So after the Arthur’s Day festivities, we had actual work to do and places to see. Even though Dublin was small enough to walk places, we were lazy Americans. So we purchased a two day ticket for a “hop on-hop off” bus tour around the city. It took us to all the important places that we needed to go. The first place we got off at was Trinity College. The campus was massive and covered in luscious green lawns and trees. Class was in session and it was difficult to get in the buildings without paying a price. For example, to see the Book of Kells (a gold printed version of the four gospels) you would have to pay nine Euros to even get inside. One thing I will say about Dublin is that it is waaaay more expensive than London. That was probably the worst thing about the city (the price not Trinity).
After that, we made our way to the Guinness Storehouse, as if we hadn’t consumed enough of it the night before. By this point it had started to rain and none of us were prepared for it. We used our Dublin maps to cover our heads, but quickly realized that that was a pretty dumb idea. We got inside the storehouse and got our tickets. The tour started off with seeing the 9,000 year lease for the store house signed by Guinness himself. He certainly was confident that his business would last that long. Anyway, we went through the facilities, seeing the elements that made the beer and the different advertisements the company has used. At the very top, we were treated to a free pint overlooking the entire city. The Gravity Bar as it was called was packed with people looking out the windows. You could see the mountains from which the company got their water from in the distance. It was beautiful.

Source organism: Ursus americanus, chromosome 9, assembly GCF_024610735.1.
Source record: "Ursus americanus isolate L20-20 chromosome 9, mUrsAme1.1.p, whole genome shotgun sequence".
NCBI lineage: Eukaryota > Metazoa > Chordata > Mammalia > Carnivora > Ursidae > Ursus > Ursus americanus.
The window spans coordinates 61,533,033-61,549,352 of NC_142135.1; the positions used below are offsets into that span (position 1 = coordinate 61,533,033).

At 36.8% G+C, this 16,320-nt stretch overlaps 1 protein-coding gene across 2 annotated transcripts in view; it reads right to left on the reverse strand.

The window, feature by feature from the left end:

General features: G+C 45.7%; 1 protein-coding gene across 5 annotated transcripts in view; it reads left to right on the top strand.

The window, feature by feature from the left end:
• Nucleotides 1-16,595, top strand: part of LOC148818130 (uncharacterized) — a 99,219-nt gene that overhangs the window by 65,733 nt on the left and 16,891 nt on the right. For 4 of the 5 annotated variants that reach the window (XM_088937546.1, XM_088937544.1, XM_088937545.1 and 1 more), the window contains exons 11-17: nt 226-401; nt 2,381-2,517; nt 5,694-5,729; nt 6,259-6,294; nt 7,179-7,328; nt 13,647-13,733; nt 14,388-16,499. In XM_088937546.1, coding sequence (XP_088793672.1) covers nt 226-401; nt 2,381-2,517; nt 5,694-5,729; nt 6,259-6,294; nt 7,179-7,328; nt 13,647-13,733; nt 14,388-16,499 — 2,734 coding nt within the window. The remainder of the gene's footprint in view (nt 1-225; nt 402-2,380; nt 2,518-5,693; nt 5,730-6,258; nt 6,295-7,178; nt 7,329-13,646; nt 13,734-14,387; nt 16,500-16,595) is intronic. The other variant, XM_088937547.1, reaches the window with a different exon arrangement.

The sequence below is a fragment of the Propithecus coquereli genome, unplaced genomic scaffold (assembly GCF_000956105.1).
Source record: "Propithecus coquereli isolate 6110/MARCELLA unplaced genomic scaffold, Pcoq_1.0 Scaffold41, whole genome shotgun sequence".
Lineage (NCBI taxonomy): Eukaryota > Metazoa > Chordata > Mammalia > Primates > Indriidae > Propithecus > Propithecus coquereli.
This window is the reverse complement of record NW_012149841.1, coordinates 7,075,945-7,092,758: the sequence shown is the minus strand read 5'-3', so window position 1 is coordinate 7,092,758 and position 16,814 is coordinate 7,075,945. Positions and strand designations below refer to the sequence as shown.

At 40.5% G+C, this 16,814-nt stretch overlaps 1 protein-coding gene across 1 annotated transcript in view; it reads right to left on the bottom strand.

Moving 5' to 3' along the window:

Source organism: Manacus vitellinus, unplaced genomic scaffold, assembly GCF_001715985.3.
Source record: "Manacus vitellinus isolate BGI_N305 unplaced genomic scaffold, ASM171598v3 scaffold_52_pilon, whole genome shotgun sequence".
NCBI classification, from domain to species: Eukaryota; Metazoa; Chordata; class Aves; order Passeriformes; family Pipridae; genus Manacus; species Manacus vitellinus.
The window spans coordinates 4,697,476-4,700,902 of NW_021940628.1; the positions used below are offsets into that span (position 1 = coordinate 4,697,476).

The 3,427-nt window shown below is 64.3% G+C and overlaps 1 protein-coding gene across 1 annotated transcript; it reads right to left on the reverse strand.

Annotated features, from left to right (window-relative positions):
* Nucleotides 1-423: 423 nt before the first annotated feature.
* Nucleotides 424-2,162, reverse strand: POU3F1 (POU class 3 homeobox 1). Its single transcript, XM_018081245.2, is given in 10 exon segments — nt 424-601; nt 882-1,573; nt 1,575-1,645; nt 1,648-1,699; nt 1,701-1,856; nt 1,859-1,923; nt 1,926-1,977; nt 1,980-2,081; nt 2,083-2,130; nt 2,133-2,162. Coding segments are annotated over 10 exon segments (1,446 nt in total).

I was the only one who finished their pint before we made our way back down and out. The rain had luckily stopped and we boarded the bus again to Kilmainham Gaol, a prison made back in the 1700s that played an important role in Irish rebellion. In the beginning, the Irish would imprison people for petty injustice like stealing for upwards of 10 years. Our guide even told us that a five year old was sentenced there for riding a trolley without paying. Another prisoner was about to be executed, but wanted to properly marry his fiance before he died. An hour prior to his death, they were wed in the prison chapel. The couple only had 20 minutes together. It was a moving experience as we walked through the prison, looking in the cells and walking around the panopticon central chamber. You could feel the history everywhere.
After that, the sun had come out. Our feet were exhausted so we decided to get some coffee and ride the bus around the city, listening to the voice over describe everything. Dublin really is a beautiful city. I actually liked it better than London to be honest. I would definitely want to live there aside from the fact it’s so expensive. Once we got off the bus, we spent the rest of the day shopping and walking around before we had to leave the next day. Sunday morning was apparently protest day and the main street was filled with protesters for women’s rights, abortion rights, socialism and more. It was quite the sight. This one picket sign definitely struck us in the…well see for yourself.
The ride home took a while, but we made it nonetheless. And to mine and my roommates surprise (disgust maybe?) our host brother was still blasting house music.